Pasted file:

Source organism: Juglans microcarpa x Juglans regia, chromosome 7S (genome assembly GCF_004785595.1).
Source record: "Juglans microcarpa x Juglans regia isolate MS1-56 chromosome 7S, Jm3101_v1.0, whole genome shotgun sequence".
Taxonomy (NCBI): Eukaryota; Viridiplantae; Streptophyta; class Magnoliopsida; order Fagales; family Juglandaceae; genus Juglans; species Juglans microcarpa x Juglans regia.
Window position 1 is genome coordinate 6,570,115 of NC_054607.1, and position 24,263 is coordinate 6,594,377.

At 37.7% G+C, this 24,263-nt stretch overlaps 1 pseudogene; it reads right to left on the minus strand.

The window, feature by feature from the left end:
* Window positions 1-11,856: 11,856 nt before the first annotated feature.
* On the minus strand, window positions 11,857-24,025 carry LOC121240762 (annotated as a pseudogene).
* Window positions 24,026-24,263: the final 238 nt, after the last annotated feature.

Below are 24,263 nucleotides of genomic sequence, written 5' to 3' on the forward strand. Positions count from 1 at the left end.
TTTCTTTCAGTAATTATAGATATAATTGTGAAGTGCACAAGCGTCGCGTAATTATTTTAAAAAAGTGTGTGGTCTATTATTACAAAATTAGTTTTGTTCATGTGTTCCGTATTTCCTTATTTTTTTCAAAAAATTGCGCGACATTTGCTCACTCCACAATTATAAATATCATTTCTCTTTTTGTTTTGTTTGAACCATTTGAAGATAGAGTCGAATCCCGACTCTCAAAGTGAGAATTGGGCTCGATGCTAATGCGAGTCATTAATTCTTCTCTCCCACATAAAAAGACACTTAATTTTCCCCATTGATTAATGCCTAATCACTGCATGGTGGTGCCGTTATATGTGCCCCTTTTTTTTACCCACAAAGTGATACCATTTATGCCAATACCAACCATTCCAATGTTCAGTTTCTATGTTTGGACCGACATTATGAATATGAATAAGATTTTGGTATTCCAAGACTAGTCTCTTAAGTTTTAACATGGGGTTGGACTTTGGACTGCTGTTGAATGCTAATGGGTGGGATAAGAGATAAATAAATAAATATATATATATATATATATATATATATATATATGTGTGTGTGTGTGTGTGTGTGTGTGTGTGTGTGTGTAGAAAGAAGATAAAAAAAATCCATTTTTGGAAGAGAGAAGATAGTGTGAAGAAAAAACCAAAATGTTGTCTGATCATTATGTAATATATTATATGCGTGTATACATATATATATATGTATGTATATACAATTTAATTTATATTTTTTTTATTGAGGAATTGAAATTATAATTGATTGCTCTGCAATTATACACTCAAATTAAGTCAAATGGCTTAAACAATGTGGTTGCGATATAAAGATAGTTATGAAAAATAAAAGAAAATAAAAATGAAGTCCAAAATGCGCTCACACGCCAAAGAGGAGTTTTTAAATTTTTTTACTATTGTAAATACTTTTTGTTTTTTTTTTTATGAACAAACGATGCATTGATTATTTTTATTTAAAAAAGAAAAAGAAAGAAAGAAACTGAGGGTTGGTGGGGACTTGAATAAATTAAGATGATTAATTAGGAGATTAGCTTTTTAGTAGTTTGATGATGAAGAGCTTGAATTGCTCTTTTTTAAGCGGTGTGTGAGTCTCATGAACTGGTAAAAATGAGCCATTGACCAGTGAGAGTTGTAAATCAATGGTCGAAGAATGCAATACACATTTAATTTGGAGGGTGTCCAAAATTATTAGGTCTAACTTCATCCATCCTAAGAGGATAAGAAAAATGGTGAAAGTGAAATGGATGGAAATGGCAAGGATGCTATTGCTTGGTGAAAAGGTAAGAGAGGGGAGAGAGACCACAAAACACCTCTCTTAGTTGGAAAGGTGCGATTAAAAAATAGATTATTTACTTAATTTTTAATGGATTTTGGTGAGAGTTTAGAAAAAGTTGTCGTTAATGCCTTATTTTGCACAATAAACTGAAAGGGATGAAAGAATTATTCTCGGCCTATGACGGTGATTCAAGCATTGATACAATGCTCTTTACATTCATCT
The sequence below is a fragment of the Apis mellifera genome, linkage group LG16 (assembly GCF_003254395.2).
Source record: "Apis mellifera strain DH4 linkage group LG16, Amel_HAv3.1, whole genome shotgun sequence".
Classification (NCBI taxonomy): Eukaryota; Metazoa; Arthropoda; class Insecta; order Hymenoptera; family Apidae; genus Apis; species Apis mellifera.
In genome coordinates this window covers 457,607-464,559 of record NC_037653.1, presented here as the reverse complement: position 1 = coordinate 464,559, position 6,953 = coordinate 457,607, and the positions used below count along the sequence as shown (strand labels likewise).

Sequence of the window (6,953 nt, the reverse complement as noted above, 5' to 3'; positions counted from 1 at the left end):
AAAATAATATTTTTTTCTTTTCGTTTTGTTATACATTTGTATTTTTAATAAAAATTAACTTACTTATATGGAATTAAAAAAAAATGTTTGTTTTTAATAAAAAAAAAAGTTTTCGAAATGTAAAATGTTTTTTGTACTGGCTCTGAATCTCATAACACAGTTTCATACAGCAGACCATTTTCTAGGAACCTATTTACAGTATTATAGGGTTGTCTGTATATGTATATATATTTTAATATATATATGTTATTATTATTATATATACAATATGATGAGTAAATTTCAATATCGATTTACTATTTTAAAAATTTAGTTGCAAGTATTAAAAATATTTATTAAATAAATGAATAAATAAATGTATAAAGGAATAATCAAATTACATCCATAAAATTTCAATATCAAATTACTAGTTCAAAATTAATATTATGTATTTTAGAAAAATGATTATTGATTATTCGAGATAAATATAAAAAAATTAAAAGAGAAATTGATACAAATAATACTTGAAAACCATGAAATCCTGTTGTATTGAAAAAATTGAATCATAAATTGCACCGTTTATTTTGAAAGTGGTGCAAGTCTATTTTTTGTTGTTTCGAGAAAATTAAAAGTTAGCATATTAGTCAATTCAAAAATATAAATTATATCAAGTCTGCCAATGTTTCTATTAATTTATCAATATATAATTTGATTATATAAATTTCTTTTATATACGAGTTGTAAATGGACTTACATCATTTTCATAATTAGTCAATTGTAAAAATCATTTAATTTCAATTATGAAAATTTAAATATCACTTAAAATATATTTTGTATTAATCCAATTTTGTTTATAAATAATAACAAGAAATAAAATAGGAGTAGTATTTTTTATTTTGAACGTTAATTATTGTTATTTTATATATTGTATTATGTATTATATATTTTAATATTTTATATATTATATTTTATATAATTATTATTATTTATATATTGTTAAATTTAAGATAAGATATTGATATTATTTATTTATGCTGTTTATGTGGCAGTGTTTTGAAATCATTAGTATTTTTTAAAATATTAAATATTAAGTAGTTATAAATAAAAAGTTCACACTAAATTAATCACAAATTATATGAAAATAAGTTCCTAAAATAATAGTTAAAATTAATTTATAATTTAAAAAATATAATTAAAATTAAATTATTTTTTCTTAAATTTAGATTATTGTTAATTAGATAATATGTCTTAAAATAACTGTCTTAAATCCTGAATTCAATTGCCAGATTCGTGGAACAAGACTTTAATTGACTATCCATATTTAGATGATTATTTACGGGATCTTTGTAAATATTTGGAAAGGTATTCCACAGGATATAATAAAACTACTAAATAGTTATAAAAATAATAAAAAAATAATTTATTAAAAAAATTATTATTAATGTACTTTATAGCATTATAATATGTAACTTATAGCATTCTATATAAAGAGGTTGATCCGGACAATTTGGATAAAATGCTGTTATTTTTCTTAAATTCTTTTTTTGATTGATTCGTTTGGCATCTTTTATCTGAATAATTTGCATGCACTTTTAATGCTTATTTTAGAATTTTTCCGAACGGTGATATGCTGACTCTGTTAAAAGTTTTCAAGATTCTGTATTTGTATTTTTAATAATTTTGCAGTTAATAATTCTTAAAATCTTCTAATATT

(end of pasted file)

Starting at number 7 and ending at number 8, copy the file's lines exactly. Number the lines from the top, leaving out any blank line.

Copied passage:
* Window positions 1-11,856: 11,856 nt before the first annotated feature.
* On the minus strand, window positions 11,857-24,025 carry LOC121240762 (annotated as a pseudogene).